def it=map.it
it.beep()                       //this fails
}

groovy.lang.MissingMethodException: No signature of method: groovy.json.internal.LazyMap.beep() is applicable for argument types: () values: [] Possible solutions: grep(), grep(java.lang.Object), sleep(long), sleep(long, groovy.lang.Closure), dump(), get(java.lang.Object) on line 141 (delayBeep)


#14

What about a construct more like:

def delayMe(todo) {
	x = todo.remove(0)
	if (x instanceof Integer) {
		log.info "Scheduling for +${x}ms"
	    runInMillis(x, "delayMe", [data: todo])
    } else {
        switch (x) {
            case "beep":
                log.info "Handle Beep"
                break
            case "off":
                log.info "Handle Off"
                break
            case "siren":
                log.info "Handle Siren"
                break
            defaut:
                log.error("Unhandled ${x}")
        }
	    if (!todo.isEmpty()) runInMillis(0, "delayMe", [data: todo])
    }
}

and then the invoking construct that's driving the overall delayed-execution sequence:

    runInMillis(0, "delayMe", [data: [2000, "beep"]])

OR

    runInMillis(0, "delayMe", [data: [2500, "off", 2000, "siren", 2250, "off"]])

Basically, a little queue of things to do that the delayMe handler gets called upon to execute (via runInMillis)

I haven't tried passing Device objects as the values, so you could try that for your use-case. If it doesn't work correctly, then these can be the NID's of the target devices, and a Device lookup via it's handle can be made inside the delayMe function.

I'd avoid redefining/re-using the it variable for another purpose, to avoid any potentially whacky behaviour :wink:


#15

Appreciate the response.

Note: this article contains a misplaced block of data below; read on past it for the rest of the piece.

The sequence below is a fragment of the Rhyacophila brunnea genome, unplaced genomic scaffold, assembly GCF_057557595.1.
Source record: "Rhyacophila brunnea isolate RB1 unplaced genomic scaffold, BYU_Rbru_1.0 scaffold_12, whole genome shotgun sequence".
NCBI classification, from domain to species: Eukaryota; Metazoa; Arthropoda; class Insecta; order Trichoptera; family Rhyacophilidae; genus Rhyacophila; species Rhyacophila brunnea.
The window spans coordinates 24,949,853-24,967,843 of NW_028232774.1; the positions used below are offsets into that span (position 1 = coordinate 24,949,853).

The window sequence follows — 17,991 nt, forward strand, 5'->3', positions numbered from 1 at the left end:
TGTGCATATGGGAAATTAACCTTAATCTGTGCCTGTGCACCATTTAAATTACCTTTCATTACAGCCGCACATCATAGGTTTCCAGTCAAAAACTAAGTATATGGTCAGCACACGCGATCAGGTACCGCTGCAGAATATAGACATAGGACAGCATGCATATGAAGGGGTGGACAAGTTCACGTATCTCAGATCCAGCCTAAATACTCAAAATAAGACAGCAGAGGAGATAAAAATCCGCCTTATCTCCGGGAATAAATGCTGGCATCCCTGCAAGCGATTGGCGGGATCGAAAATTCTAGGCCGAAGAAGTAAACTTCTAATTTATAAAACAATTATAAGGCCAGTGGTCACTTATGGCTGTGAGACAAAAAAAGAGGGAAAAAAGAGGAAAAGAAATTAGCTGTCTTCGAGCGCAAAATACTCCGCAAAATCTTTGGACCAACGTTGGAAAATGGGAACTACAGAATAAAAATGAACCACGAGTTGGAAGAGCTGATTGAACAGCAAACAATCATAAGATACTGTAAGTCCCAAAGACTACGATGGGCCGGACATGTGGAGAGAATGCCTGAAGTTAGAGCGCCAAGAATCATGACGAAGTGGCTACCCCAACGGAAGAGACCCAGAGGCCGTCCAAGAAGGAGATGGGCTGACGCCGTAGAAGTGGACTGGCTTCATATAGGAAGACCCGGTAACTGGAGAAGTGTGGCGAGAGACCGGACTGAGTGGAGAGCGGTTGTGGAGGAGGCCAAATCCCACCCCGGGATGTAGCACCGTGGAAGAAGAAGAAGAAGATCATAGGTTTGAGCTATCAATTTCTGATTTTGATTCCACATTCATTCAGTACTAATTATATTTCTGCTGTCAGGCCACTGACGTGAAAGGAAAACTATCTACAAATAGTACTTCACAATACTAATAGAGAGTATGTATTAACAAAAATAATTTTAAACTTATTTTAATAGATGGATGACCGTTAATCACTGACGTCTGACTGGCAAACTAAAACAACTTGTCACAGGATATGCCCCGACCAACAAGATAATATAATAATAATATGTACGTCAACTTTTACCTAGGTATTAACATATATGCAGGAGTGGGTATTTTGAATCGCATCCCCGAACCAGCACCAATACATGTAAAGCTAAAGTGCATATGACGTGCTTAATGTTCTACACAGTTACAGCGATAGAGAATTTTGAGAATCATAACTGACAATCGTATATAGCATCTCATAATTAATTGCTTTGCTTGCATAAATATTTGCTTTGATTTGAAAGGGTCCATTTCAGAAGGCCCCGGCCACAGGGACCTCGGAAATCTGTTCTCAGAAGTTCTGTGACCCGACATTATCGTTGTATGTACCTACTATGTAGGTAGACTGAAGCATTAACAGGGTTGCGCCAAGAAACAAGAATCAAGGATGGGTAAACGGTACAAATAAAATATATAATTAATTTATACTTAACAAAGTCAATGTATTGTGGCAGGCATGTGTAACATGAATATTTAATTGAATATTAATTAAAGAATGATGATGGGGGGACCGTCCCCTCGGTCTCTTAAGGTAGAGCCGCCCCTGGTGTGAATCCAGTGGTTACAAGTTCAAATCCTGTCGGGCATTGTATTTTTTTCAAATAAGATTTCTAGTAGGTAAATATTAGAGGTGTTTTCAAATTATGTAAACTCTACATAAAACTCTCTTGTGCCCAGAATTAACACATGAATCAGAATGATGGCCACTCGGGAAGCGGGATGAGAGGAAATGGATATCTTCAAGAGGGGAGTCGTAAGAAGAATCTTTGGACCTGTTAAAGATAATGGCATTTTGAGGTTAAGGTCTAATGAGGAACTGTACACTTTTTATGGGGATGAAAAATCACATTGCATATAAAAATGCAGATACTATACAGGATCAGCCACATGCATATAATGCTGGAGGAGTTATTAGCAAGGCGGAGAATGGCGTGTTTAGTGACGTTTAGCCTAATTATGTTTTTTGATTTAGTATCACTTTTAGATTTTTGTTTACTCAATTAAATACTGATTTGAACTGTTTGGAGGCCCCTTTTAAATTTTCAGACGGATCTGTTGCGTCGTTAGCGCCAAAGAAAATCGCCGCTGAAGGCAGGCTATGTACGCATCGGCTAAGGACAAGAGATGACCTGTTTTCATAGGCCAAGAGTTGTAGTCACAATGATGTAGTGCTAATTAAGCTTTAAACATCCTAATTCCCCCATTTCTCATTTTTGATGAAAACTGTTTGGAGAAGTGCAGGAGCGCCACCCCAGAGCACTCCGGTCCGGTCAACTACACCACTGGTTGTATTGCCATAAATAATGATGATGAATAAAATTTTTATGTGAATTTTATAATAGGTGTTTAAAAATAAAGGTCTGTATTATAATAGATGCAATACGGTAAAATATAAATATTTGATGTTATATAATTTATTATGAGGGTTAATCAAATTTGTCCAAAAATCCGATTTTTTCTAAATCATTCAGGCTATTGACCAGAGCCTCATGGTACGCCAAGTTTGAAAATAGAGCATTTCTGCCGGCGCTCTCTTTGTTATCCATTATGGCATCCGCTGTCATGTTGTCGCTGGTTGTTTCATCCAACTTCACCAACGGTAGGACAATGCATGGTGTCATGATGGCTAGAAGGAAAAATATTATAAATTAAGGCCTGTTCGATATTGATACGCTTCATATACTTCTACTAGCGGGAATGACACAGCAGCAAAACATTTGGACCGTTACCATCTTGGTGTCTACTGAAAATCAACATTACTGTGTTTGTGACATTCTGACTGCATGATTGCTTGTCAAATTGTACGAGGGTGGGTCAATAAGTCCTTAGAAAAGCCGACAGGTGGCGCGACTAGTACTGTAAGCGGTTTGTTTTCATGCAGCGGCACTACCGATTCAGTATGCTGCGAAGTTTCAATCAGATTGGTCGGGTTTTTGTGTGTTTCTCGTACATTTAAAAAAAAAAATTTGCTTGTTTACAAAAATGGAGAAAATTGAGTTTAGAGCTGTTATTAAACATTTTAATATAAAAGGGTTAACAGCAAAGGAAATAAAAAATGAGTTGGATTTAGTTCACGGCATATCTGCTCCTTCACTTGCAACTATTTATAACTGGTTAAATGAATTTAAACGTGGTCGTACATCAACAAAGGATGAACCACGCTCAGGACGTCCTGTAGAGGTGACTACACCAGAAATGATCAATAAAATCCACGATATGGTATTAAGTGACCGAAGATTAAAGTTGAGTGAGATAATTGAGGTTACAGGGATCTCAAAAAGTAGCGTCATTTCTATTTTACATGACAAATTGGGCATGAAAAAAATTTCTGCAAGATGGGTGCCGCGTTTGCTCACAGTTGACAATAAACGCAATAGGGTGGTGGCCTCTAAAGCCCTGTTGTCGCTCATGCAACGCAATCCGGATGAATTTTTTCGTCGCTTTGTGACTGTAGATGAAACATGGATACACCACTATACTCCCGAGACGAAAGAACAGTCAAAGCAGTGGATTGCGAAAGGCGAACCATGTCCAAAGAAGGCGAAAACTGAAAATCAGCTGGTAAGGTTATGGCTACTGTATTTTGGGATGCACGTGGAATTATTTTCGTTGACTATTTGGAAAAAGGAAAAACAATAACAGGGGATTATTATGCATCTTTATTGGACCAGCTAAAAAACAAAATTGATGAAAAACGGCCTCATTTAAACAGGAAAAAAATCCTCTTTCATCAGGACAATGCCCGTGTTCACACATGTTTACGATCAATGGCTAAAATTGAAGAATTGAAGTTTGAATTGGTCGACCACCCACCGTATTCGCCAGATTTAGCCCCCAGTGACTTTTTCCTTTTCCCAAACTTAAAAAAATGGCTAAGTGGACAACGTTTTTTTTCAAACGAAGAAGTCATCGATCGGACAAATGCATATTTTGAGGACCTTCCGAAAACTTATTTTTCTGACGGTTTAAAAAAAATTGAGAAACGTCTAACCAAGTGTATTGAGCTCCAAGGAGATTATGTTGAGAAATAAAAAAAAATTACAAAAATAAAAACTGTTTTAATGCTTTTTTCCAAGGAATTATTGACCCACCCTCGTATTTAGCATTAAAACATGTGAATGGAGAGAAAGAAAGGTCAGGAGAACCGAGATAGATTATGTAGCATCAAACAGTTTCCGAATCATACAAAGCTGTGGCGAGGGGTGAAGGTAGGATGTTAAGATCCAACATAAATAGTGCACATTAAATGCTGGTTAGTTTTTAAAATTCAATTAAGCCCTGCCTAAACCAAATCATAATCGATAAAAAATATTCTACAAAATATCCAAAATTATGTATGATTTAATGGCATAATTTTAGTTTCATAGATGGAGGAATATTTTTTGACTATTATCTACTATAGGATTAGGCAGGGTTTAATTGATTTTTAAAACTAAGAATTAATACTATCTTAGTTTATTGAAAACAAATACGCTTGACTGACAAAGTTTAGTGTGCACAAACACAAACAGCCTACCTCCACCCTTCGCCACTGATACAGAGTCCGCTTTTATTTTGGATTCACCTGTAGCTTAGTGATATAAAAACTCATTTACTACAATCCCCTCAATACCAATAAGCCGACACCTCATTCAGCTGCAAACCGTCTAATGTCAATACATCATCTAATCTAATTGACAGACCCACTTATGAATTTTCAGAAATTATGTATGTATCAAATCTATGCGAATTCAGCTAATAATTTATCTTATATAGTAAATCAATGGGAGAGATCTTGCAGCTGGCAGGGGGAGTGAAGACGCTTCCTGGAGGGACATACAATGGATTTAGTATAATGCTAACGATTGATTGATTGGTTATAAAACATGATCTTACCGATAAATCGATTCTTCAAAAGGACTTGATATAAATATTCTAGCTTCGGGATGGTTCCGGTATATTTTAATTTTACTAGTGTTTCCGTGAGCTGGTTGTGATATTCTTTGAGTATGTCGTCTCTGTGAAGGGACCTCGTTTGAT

Developing the command structure to replace the ST command delay or filtering out the delay: nnnn map is not the problem, the big issue for me is attempting to get dynamic device and command names to execute in the target routine, your "delayMe".


#16

Yes there is. Sorry, tuning in late.

You can call a method using a string for the name. So, suppose you have a list of method names, and a delay parameter.

def methodList = ["abc", "def", "xyz"]

this."${methodList[index]}"(delayParam)

That is how you can parameterize the method that is called. Rule 3.0 uses this approach extensively. One thing to note, this won't work inside a closure, as this would refer to the closure, not to the app or driver as you want it to. However, you could simply put that code outside the closure and call it from the closure to get it to work.


#17

Appreciate the response. However I need a targetMethod that handles a dynamic deviceid, versus the input setting device name as shown in my earlier example below

def delayBeep(map)
{
log.debug "delayBeep entered: ${map}"
//	thebeepers.beep()    this works but cant be used 
def dvc=map.it
dvc.beep()                       //this fails with a lazyMap error
}
```.

#18

There is not a method available that converts device id to a device. That would represent a security hole, where an app could take over devices without the user having selected them.


#19

Everything is running local on HE, and I somehow obtained a non owned foreign device id, would it even be possible to target that device from my local hub by issuing a command? For example if someone's device id (not real) is D0B0064:050C I could issue a command to it?

I understand the security issue and not wanting to have a user target a device id they do not own, but would it be too much overhead to verify the user owns the dynamic device prior to executing the command.


#20

Are you trying to control a device not selected by an input? You didn't show above where you came up with the devices you want to pass to delayBeep().

As long as the devices are selected from an input somewhere, you can do this.

For example:

def genericDelay(dev, command, delayMS) {
    runInMillis(delayMS, commander, [data: [dev: dev, cmd: command]])
}

def commander(data) {
    def dev = data.dev
    def cmd = data.cmd
    dev."$cmd"()
}

This can go further if the device commands take parameters. This is how Custom Commands in RM are built and work. There are Custom Actions coming that use a similar technique to send any command and any parameters to any device.